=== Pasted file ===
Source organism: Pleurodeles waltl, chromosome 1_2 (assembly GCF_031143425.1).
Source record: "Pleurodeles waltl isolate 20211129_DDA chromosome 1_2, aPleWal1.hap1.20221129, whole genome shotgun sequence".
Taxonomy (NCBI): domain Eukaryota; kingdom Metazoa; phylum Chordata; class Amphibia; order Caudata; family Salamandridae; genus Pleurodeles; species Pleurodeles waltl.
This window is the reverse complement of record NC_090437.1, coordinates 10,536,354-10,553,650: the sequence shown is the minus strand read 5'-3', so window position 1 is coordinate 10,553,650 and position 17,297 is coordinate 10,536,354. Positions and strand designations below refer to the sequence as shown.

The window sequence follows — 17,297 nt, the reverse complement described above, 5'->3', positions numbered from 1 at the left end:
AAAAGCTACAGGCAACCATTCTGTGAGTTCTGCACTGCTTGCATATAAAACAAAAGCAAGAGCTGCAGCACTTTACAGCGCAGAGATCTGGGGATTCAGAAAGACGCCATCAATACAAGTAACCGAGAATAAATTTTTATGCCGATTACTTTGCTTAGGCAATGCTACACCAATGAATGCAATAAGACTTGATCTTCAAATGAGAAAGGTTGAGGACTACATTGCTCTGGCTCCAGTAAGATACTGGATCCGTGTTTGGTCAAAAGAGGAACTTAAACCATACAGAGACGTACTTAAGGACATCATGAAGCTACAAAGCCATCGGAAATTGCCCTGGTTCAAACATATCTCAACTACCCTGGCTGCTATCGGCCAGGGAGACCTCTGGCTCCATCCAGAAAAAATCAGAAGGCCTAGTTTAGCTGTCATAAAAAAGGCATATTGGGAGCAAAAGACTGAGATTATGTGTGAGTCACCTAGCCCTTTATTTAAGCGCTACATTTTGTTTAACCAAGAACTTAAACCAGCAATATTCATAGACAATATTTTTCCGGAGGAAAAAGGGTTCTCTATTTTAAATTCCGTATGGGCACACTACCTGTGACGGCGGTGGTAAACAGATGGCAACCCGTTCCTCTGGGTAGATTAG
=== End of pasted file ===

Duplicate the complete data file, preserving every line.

Source organism: Pleurodeles waltl, chromosome 1_2 (assembly GCF_031143425.1).
Source record: "Pleurodeles waltl isolate 20211129_DDA chromosome 1_2, aPleWal1.hap1.20221129, whole genome shotgun sequence".
Taxonomy (NCBI): domain Eukaryota; kingdom Metazoa; phylum Chordata; class Amphibia; order Caudata; family Salamandridae; genus Pleurodeles; species Pleurodeles waltl.
This window is the reverse complement of record NC_090437.1, coordinates 10,536,354-10,553,650: the sequence shown is the minus strand read 5'-3', so window position 1 is coordinate 10,553,650 and position 17,297 is coordinate 10,536,354. Positions and strand designations below refer to the sequence as shown.

The window sequence follows — 17,297 nt, the reverse complement described above, 5'->3', positions numbered from 1 at the left end:
AAAAGCTACAGGCAACCATTCTGTGAGTTCTGCACTGCTTGCATATAAAACAAAAGCAAGAGCTGCAGCACTTTACAGCGCAGAGATCTGGGGATTCAGAAAGACGCCATCAATACAAGTAACCGAGAATAAATTTTTATGCCGATTACTTTGCTTAGGCAATGCTACACCAATGAATGCAATAAGACTTGATCTTCAAATGAGAAAGGTTGAGGACTACATTGCTCTGGCTCCAGTAAGATACTGGATCCGTGTTTGGTCAAAAGAGGAACTTAAACCATACAGAGACGTACTTAAGGACATCATGAAGCTACAAAGCCATCGGAAATTGCCCTGGTTCAAACATATCTCAACTACCCTGGCTGCTATCGGCCAGGGAGACCTCTGGCTCCATCCAGAAAAAATCAGAAGGCCTAGTTTAGCTGTCATAAAAAAGGCATATTGGGAGCAAAAGACTGAGATTATGTGTGAGTCACCTAGCCCTTTATTTAAGCGCTACATTTTGTTTAACCAAGAACTTAAACCAGCAATATTCATAGACAATATTTTTCCGGAGGAAAAAGGGTTCTCTATTTTAAATTCCGTATGGGCACACTACCTGTGACGGCGGTGGTAAACAGATGGCAACCCGTTCCTCTGGGTAGATTAG